Table 1. Bat species tested for rabies serology, prevalence, and specific bioecological factors.

Collection of specimens and biological material

A first set of 995 individuals (30 species) were captured on 24 sites (S1 Table) at night (from 07:00 pm to 11:00 pm) using a combination of long (12 × 2.6 m) and short (6 × 2.6 m) Japanese mist nets (Ecotone, Gdynia, Poland) on the forest floor, as implemented in the region [43]. Eight hundred and seventy-four animals were sampled for blood (between 20 and 50 μl) with a sterile needle and capillary at the brachial vein and for saliva with a swab, before release. External pressure was exerted on the vein with a sterilized absorbent hemostatic sponge to prevent bleeding and facilitate healing. Skin biopsies were also collected on the patagium using adapted small scissors for molecular identification and future genetic analyses. Blood samples were preserved at 4°C until arrival at the laboratory and centrifuged at 6500 g for 10 min to separate sera. Sera were preserved at −80°C and then sent for serological analyses to the NRC for Rabies, Institut Pasteur, Paris. Sixty-one vampires, collected on sites where human attacks were registered, were euthanized and organs collected (brain, heart, lung, kidney, spleen, saliva). Individuals were identified based on external morphology [44], associated with forearm measurement, and confirmed with molecular barcoding (sequencing of the cytochrome oxydase 1 and/or cytochrome b, [43]) for all species (Genbank accession numbers KU295471-KU295500).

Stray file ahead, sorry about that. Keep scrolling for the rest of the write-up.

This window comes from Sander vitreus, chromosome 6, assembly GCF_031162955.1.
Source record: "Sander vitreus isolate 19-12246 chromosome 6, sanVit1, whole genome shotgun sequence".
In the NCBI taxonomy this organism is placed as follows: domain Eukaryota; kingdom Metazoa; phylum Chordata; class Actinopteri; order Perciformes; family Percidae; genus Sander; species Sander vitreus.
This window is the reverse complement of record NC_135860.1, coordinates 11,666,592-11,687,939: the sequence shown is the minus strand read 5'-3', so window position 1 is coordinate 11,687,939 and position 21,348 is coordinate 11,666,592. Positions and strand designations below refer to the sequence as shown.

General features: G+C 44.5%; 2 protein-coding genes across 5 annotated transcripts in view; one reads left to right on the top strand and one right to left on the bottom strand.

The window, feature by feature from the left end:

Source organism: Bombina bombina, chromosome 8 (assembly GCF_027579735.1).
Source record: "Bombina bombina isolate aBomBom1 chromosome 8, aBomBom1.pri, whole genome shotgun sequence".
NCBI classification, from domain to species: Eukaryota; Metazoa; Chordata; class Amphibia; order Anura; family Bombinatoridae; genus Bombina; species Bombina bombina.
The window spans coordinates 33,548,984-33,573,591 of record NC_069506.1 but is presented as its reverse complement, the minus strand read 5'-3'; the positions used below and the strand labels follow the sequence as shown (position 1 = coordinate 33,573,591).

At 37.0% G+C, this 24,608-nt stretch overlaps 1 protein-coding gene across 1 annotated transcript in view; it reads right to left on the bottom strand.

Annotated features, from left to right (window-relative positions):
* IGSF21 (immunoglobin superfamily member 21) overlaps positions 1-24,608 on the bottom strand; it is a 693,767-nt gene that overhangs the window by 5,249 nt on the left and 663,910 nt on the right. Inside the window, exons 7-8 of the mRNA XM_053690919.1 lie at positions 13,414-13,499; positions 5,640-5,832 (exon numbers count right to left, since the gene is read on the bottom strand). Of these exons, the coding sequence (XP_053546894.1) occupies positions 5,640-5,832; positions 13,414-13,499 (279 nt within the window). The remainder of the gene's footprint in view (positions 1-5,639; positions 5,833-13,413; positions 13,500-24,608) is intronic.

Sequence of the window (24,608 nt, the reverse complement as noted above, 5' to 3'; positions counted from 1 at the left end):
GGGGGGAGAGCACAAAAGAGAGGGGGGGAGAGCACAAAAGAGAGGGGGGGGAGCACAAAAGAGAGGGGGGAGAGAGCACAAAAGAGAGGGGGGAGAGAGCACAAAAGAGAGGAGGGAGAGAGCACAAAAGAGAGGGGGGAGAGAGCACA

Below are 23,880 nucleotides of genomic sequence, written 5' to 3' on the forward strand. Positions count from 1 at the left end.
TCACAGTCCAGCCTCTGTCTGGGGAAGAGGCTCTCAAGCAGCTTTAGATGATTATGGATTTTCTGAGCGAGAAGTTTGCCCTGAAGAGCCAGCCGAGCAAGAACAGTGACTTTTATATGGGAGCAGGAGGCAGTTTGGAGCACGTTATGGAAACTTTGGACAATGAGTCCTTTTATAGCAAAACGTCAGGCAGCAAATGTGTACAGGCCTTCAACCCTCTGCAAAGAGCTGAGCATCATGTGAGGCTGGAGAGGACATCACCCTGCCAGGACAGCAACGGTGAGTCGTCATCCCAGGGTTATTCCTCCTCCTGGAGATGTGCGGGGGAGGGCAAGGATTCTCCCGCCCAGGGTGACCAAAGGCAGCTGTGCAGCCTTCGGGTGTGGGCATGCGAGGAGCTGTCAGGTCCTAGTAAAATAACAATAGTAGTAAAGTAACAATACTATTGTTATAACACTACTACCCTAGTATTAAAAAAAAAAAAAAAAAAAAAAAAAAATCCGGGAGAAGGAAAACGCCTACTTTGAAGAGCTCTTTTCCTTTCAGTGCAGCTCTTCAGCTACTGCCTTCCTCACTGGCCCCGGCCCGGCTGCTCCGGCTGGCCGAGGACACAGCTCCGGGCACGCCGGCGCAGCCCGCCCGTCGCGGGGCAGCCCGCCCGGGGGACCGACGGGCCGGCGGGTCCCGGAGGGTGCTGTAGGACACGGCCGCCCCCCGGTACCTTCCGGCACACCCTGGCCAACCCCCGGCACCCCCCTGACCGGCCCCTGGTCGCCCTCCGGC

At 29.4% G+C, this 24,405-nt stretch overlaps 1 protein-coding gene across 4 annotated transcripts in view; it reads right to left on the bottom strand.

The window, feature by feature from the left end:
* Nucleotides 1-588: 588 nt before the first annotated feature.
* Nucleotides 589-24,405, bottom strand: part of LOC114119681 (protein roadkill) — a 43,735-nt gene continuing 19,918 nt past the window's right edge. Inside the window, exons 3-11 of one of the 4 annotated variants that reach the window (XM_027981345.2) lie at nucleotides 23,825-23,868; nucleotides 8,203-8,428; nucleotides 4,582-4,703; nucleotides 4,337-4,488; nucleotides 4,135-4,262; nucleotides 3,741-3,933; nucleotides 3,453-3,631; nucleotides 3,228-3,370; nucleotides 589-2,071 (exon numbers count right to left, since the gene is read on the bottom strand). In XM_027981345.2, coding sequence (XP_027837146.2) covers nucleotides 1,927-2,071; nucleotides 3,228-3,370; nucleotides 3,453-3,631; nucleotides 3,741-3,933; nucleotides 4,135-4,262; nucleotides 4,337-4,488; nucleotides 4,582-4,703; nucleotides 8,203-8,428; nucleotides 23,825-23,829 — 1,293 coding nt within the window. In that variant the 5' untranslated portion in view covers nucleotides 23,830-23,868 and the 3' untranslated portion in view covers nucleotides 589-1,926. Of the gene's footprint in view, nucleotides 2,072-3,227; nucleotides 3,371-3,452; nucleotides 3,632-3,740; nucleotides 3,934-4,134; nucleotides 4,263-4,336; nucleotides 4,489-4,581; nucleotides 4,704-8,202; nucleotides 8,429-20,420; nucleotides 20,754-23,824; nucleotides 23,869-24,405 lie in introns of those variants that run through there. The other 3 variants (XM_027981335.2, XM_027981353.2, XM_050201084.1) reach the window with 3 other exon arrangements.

Within the two breeding caves (Fig 1), captures were implemented every 4–5 months over a 4-year period, between Nov. 2009 and May 2013 (S2 Table). At each capture session, the population size was estimated visually by two independent observers. Captures were performed with nets, in the caves, during the day time to localize the colony at rest and target captures on vampires only, and avoid disturbing the other species. To prevent repeated disturbance of the colonies, captures were implemented by three persons only and lasted no more than 30 min. Whenever possible, females with their offspring were not captured and were directly released if they fell into the nets. All animals captured were kept in individual bags, and were identified, sampled and measured outside the caves. Seven and nine sessions of capture/recapture samplings were implemented in caves 1 and 2, respectively (Table 2), allowing marking (Passive Integer Transponder BackHome, Virbac, France, injected subcutaneously between the shoulders). Adult age was determined on the basis of completely fused phalangeal epiphyses.

Table 2. Individual vampire seroconversion over time.

Seropositivity titers are noted for each capture. Positive seroconversions are indicated by +, negative seroconversions by—and positive seroconversions followed by seronegativations by +/-.

Molecular screening, nucleoprotein and glycoprotein amplification, phylogenetic analysis

For molecular screening of all samples, total RNA was extracted from blood clots using the NucliSENS EasyMAG bio-robot (BioMérieux, Marcy l’Etoile, France). At the same time, for the common vampire bats only, total RNA was also extracted on swab saliva using the same protocol. cDNA was prepared with the SuperScript III Reverse Transcriptase (Invitrogen, Life Technologies, Inc.) and random hexamers (Roche, Mannheim, Germany). Presence of lyssavirus was investigated using a hemi-nested RT-PCR (hnRT-PCR) that has been described to amplify a wide range of lyssaviruses [45]. This hnRT-PCR amplifies a fragment of 249 nucleotides of the viral polymerase (L) gene. Amplification products at the expected size were confirmed by sequencing (Beckman Coulter Genomics, Takeley, UK).